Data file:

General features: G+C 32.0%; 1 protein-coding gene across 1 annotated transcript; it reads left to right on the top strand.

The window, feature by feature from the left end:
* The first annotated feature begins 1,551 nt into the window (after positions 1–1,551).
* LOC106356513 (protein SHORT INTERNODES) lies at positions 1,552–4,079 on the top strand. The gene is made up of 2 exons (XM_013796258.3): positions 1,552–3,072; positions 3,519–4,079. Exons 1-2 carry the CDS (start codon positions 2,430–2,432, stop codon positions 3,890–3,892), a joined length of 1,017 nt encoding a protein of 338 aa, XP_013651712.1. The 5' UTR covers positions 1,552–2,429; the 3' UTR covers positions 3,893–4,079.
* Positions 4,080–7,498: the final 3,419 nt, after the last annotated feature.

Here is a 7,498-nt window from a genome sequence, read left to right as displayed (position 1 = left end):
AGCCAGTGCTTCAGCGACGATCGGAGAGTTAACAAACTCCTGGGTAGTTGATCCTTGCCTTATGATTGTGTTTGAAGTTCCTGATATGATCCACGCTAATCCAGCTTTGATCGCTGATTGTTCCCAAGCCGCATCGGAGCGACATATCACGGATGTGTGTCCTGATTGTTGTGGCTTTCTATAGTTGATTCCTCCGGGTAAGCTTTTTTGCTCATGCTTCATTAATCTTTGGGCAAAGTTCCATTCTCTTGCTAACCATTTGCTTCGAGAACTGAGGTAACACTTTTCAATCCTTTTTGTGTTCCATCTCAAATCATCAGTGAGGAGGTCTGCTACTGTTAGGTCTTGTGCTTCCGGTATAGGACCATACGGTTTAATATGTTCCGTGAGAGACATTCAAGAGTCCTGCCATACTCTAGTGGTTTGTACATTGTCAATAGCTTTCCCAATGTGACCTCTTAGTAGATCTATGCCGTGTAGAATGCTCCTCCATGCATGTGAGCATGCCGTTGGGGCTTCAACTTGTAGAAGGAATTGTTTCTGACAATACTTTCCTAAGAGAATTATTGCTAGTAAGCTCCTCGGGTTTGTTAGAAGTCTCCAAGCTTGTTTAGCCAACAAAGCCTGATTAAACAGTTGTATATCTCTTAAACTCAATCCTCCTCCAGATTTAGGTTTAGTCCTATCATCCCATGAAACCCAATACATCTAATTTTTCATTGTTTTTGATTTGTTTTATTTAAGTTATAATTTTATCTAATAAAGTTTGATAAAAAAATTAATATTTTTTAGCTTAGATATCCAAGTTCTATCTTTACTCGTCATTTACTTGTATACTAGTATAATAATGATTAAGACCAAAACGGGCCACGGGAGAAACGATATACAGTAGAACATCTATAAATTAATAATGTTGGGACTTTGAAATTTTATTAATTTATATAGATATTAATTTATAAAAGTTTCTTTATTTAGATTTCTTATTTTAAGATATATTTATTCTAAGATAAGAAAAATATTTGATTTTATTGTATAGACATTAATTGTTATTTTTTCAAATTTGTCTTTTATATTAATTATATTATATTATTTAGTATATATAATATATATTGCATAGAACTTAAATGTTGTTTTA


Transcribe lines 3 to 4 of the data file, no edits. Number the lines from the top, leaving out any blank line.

* The first annotated feature begins 1,551 nt into the window (after positions 1–1,551).
* LOC106356513 (protein SHORT INTERNODES) lies at positions 1,552–4,079 on the top strand. The gene is made up of 2 exons (XM_013796258.3): positions 1,552–3,072; positions 3,519–4,079. Exons 1-2 carry the CDS (start codon positions 2,430–2,432, stop codon positions 3,890–3,892), a joined length of 1,017 nt encoding a protein of 338 aa, XP_013651712.1. The 5' UTR covers positions 1,552–2,429; the 3' UTR covers positions 3,893–4,079.